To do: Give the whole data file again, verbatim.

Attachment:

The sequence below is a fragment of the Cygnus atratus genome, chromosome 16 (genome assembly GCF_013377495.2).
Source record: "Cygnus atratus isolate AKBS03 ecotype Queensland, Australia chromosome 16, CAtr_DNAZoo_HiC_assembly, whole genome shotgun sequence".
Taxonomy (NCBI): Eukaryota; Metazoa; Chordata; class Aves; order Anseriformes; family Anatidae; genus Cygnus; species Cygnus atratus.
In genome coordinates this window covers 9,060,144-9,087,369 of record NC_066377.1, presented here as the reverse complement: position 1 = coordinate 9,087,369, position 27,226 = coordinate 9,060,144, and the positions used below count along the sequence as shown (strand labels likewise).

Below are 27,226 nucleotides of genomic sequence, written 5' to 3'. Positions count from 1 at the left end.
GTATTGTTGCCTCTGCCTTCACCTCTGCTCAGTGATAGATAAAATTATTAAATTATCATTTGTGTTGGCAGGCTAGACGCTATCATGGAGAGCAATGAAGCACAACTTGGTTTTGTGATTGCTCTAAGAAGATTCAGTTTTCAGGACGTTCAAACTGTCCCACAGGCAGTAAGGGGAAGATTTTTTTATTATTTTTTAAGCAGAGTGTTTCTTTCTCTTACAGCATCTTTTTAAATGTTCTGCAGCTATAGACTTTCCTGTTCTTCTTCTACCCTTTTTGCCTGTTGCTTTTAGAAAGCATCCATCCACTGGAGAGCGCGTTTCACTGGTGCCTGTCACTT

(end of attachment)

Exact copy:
The sequence below is a fragment of the Cygnus atratus genome, chromosome 16 (genome assembly GCF_013377495.2).
Source record: "Cygnus atratus isolate AKBS03 ecotype Queensland, Australia chromosome 16, CAtr_DNAZoo_HiC_assembly, whole genome shotgun sequence".
Taxonomy (NCBI): Eukaryota; Metazoa; Chordata; class Aves; order Anseriformes; family Anatidae; genus Cygnus; species Cygnus atratus.
In genome coordinates this window covers 9,060,144-9,087,369 of record NC_066377.1, presented here as the reverse complement: position 1 = coordinate 9,087,369, position 27,226 = coordinate 9,060,144, and the positions used below count along the sequence as shown (strand labels likewise).

Below are 27,226 nucleotides of genomic sequence, written 5' to 3'. Positions count from 1 at the left end.
GTATTGTTGCCTCTGCCTTCACCTCTGCTCAGTGATAGATAAAATTATTAAATTATCATTTGTGTTGGCAGGCTAGACGCTATCATGGAGAGCAATGAAGCACAACTTGGTTTTGTGATTGCTCTAAGAAGATTCAGTTTTCAGGACGTTCAAACTGTCCCACAGGCAGTAAGGGGAAGATTTTTTTATTATTTTTTAAGCAGAGTGTTTCTTTCTCTTACAGCATCTTTTTAAATGTTCTGCAGCTATAGACTTTCCTGTTCTTCTTCTACCCTTTTTGCCTGTTGCTTTTAGAAAGCATCCATCCACTGGAGAGCGCGTTTCACTGGTGCCTGTCACTT